Beauty and the Beast  

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Train wreck at Montparnasse (October 22, 1895) by Studio Lévy and Sons.
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Train wreck at Montparnasse (October 22, 1895) by Studio Lévy and Sons.

Beauty and the Beast (La Belle et la Bête) is a traditional fairy tale written by French novelist Gabrielle-Suzanne Barbot de Villeneuve and published in 1740 in La Jeune Américaine et les contes marins (The young American and Marine Tales). Her lengthy version was abridged, rewritten, and published by Jeanne-Marie Leprince de Beaumont in 1756 in Magasin des enfants (Shop of children) to produce the version most commonly retold. It was influenced by some earlier stories, such as Cupid and Psyche, written by Lucius Apuleius Madaurensi in The Golden Ass in the 2nd century AD, and The Pig King, an Italian fairytale published by Giovanni Francesco Straparola in The Facetious Nights of Straparola.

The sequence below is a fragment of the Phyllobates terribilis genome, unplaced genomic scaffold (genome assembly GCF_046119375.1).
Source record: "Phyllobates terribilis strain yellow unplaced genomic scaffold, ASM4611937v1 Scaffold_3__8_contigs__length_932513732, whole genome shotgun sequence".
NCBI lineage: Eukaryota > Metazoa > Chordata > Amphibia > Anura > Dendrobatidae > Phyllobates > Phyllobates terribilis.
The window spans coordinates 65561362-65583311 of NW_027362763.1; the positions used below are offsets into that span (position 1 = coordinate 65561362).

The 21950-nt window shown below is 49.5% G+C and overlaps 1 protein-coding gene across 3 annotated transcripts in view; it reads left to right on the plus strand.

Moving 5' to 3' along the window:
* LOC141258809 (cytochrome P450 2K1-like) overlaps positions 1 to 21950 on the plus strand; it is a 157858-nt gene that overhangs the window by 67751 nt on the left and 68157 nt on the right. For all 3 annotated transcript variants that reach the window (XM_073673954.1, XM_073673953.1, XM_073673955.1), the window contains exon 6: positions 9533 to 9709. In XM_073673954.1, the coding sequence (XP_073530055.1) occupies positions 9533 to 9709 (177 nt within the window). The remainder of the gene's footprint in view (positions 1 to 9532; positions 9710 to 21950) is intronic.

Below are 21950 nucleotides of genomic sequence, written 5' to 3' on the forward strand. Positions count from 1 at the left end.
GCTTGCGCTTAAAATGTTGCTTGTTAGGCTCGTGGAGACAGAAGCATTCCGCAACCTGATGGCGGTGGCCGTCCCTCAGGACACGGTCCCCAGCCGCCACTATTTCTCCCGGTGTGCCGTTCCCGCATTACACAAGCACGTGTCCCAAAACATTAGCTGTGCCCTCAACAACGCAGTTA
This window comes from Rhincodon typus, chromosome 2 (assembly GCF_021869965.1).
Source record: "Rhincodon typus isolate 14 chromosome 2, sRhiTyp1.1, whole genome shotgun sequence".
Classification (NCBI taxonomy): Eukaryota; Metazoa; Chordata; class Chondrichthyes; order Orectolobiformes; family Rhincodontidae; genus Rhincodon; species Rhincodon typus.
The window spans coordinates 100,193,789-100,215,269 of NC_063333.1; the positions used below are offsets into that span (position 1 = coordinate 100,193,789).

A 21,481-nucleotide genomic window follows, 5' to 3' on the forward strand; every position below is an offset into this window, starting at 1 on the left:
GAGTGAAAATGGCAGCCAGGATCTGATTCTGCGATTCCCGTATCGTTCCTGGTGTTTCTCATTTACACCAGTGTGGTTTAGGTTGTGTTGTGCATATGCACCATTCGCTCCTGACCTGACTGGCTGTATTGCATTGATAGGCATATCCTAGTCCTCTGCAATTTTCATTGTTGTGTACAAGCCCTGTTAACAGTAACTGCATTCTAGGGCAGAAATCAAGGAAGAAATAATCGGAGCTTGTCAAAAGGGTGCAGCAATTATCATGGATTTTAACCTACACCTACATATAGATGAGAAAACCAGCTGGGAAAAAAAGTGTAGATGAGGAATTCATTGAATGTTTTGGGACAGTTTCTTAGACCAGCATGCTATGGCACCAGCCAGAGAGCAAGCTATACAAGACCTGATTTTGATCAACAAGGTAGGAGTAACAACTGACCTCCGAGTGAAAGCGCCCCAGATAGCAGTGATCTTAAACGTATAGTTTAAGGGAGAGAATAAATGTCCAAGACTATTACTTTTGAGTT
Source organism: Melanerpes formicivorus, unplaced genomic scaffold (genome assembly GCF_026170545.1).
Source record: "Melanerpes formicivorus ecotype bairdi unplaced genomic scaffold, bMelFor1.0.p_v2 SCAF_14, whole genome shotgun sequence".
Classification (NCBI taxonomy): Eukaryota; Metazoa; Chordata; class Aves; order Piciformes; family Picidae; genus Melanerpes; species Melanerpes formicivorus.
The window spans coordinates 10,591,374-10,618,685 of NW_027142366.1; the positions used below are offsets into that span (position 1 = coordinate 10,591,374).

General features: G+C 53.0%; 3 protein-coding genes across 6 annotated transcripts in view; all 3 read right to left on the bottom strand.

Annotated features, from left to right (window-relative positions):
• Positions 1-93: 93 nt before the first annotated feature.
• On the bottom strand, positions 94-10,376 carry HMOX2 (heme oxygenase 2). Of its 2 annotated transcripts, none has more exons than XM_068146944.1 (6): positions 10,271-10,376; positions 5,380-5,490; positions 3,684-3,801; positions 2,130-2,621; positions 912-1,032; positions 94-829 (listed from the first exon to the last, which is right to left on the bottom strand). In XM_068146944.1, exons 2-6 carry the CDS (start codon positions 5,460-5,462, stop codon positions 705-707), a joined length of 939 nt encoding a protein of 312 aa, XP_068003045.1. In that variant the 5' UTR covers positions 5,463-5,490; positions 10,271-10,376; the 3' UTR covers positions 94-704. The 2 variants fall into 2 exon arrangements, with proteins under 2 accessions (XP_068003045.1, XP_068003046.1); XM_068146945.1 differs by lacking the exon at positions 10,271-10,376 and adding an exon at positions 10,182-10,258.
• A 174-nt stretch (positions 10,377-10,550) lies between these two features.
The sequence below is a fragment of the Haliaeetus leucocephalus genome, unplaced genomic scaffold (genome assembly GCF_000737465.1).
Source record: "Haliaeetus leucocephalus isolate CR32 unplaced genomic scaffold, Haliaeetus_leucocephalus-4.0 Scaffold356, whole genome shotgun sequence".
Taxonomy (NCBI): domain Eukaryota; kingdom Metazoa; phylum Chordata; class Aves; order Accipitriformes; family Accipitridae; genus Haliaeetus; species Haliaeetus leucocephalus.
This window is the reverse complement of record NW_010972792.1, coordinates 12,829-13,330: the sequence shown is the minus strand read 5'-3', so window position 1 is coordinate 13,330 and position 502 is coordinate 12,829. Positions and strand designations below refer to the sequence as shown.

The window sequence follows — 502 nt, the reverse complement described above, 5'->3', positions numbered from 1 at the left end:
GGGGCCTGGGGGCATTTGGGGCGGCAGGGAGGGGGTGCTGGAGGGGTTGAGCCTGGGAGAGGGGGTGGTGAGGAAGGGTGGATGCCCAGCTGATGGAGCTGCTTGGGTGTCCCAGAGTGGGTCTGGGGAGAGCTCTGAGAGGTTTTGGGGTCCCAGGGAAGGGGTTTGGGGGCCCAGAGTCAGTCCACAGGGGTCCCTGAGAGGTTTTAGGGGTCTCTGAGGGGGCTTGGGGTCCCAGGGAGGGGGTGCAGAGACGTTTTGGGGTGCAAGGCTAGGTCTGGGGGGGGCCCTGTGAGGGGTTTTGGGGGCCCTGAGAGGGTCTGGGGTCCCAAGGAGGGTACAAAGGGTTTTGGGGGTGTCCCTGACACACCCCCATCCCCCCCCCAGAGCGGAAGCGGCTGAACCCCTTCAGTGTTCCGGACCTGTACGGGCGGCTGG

Variants of the tale are known across Europe. In France, for example, Zémire and Azor is an operatic version of the story, written by Marmontel and composed by Grétry in 1771, which had enormous success well into the 19th century; it is based on the second version of the tale. Amour pour amour (Love for love), by Nivelle de la Chaussée, is a 1742 play based on Gabrielle-Suzanne Barbot de Villeneuve's version. According to researchers at universities in Durham and Lisbon, the story originated around 4,000 years ago.

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Unless indicated otherwise, the text in this article is either based on Wikipedia article "Beauty and the Beast" or another language Wikipedia page thereof used under the terms of the GNU Free Documentation License; or on original research by Jahsonic and friends. See Art and Popular Culture's copyright notice.

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